I remember the two grizzly older men who worked the counter and whipped up the burgers. They wore work chinos and checkered shirts. Can’t recall if crisp white aprons were part of the ensemble.

    I preferred Jack’s on Foothill because there was no old beer smell, the owner/operator was nice and enjoyed people, and if the restaurant was uncrowded, you could dance on the large floor to the music pumping from the juke box.

    [Barbara, thanks for enlarging our understanding of the legendary Stinky’s! — DA]

    • Rick Lee

      Barbara, I was looking to see if I could find my dads restaurant from the 60’s and found Stinkey’s which we used to meet for our car rallies for CRAS. Then I saw your blog that mentioned my dads restaurant. I was 16 when he bought it. I worked there along with my brother Denny, I’m Rick. Anyway thought I would reply. Old times. I have a couple of pictures of Stinkey’s inside.

  • barbara f

    For Ray S., Of course the bowling alley across from Henry’s was a Saturday afternoon must during the summer because the place was among the first to advertise “air-conditioned!” in a large banner under their name.

    This was not the Thunderbird lanes, which was down near Holt in Pomona. This was another bowling alley, and newly constructed in 1960 or so. I always called it the Bowlium as a joke, and for so long I can’t recall the real name of the place. During the weekend nights, the place was overrun with high school students old enough to drive, who bounced between cruising Henry’s and hanging in the parking lot at the bowling alley. The weekend days the place was overrun with a younger customer set.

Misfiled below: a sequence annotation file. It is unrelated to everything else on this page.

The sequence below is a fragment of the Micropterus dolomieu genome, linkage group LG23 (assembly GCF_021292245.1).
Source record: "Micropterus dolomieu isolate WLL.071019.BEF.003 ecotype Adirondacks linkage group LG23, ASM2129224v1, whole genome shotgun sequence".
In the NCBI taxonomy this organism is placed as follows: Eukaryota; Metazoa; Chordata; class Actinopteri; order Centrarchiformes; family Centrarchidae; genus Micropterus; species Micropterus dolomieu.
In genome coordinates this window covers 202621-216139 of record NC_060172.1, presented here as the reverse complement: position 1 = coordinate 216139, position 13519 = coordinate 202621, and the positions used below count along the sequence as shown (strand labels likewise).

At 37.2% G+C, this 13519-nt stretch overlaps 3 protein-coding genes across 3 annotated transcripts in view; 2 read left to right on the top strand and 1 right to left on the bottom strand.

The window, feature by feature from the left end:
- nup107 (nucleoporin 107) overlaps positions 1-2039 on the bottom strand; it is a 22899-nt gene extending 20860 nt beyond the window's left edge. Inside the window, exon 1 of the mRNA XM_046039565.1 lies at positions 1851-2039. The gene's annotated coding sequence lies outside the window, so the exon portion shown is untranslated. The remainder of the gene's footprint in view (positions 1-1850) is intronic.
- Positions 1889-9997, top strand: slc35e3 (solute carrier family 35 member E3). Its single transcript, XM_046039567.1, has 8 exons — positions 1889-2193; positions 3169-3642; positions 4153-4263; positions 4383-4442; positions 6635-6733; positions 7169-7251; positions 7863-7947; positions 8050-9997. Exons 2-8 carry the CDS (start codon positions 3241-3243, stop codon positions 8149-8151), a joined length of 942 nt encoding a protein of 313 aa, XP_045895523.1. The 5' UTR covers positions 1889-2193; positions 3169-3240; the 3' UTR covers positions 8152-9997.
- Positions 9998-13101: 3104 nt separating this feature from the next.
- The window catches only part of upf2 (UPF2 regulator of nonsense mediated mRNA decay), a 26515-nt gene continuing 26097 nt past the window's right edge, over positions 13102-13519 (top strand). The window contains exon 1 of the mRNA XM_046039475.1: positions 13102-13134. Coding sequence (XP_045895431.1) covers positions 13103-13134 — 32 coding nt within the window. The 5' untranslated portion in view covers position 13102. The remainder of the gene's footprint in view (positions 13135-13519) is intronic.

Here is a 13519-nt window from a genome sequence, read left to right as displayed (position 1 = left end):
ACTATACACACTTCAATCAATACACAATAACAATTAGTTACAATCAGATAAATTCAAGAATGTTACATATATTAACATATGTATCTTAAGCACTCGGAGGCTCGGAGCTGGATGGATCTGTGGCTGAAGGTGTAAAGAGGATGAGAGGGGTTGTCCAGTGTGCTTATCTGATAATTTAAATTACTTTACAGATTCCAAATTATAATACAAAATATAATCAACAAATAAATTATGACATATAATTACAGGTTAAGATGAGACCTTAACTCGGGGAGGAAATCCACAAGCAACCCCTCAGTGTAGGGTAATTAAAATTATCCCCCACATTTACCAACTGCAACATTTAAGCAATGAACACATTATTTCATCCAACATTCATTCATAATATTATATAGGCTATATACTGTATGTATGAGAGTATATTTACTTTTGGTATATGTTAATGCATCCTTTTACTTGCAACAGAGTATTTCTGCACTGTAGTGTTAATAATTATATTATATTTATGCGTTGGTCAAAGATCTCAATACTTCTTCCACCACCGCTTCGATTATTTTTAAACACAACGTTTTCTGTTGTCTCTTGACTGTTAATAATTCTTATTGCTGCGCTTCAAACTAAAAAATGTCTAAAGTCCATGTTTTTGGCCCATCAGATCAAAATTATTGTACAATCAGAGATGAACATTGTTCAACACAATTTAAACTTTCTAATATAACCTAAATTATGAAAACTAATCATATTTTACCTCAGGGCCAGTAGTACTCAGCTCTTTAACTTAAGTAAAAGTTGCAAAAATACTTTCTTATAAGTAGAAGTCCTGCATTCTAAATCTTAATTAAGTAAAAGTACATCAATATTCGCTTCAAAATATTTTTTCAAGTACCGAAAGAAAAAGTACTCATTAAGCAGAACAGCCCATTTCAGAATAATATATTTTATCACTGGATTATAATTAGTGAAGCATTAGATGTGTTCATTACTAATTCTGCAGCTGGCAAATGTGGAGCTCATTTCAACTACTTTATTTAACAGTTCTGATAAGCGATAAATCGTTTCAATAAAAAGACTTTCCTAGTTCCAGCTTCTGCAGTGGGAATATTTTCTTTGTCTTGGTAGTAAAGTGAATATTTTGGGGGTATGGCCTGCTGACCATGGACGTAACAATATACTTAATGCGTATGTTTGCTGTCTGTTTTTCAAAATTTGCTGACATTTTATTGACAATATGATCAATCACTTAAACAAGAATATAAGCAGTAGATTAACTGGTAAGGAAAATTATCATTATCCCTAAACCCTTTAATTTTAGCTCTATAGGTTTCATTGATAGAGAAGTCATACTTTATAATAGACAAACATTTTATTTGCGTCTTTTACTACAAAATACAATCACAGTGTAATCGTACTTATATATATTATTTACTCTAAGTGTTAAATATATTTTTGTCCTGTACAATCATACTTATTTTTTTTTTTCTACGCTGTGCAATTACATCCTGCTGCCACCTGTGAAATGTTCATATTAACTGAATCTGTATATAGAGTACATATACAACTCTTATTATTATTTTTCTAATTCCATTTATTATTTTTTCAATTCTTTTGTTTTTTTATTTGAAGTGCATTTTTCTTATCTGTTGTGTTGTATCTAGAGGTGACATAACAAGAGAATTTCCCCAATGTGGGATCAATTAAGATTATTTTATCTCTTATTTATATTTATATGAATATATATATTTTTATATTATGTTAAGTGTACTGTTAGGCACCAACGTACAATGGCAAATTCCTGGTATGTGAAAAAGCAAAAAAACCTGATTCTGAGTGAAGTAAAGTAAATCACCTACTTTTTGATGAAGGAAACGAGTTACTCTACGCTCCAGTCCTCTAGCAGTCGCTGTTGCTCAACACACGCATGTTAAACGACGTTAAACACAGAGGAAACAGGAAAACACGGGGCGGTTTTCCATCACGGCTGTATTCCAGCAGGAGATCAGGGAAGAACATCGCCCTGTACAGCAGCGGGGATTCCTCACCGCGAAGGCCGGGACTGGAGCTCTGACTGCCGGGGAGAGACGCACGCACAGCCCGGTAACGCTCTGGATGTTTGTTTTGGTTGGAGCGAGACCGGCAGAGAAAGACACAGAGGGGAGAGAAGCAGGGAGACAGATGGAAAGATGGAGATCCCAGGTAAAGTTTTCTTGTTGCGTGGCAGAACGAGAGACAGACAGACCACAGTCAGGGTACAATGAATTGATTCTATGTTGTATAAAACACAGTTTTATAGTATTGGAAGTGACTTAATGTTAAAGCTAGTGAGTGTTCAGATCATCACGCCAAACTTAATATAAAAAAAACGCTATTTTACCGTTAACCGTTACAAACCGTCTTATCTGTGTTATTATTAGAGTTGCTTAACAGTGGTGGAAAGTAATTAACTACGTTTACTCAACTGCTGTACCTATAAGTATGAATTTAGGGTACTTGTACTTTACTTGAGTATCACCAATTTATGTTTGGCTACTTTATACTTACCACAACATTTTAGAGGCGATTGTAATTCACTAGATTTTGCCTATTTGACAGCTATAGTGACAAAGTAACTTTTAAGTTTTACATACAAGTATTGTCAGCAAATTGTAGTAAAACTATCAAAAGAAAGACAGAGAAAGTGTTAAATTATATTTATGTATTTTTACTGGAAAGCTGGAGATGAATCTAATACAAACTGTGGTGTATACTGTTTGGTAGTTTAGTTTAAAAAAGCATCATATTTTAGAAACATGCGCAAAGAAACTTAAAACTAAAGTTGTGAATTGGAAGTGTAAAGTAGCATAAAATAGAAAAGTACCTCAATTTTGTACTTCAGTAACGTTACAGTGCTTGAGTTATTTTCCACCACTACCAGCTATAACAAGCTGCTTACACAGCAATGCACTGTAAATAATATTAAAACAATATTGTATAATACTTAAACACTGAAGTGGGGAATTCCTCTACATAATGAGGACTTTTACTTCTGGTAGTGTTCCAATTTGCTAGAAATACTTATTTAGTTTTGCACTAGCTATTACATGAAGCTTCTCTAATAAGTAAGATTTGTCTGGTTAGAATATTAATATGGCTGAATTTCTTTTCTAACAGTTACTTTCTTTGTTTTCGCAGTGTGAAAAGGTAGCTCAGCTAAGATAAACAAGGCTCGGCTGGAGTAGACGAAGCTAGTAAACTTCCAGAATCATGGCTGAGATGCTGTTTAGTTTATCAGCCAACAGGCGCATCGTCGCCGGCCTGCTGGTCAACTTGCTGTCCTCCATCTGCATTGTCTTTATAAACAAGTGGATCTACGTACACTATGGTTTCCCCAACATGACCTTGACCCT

[Just to clarify, the Thunderbird was on Mountain in Ontario by the 10, Garey Bowl was near Henry’s and the Bowlium is on Holt in Montclair — and still in operation. — DA]

  • greg

    I still can taste those burgers. My dad took me and my brothers on the weekends sometimes and i remember the tables. A burger and a dr. pepper when i was about 6 yrs old or so.

  • barbara f

    A mysterious benefactor known only as MrLocalHist posted a photo of Stinky’s online:

    Heading east on Foothill Blvd towards Mountain, 1946. Foothill was then Route 66. The place on the left is Stinky’s.

    “The place on the left was a small hamburger joint called Stinky’s, which was popular with many of the Pomona and Claremont college students, as well as with the locals.”

    [As far as identifying the restaurant, that photo wasn’t very helpful. But to establish the milieu of the area in the pre-development days, the photo was fascinating. Thanks, Barbara. — DA]

  • Tim

    Stinky’s wonderful. My recollection is that it closed while I was at CMC, between 67 and 71. The burgers were divine. It felt just biker-ish enough that I think college kids felt as if they were mixing with a different world (ha!). The rumor was that it closed because someone poured concrete mix in the toilet. If so, I really hate that person. Sitting on the carved-up benches on a hot late summer night, washing down dust and burgers with whatever college students drank was a marvelous time.

  • Georgia Warian

    I am thinking of a small restaurant on Foothill’s south side just past Central corner & an old gas station. Claremont High students went there for tasty burgers after football games. Anyone remember this long past place?

  • Larry

    we had a sports car club called (crass) and the club was there when stinky clothes. we’re the last ones to leave and say goodbye to Jack. it was so sad to see the place close. That was the good ol Days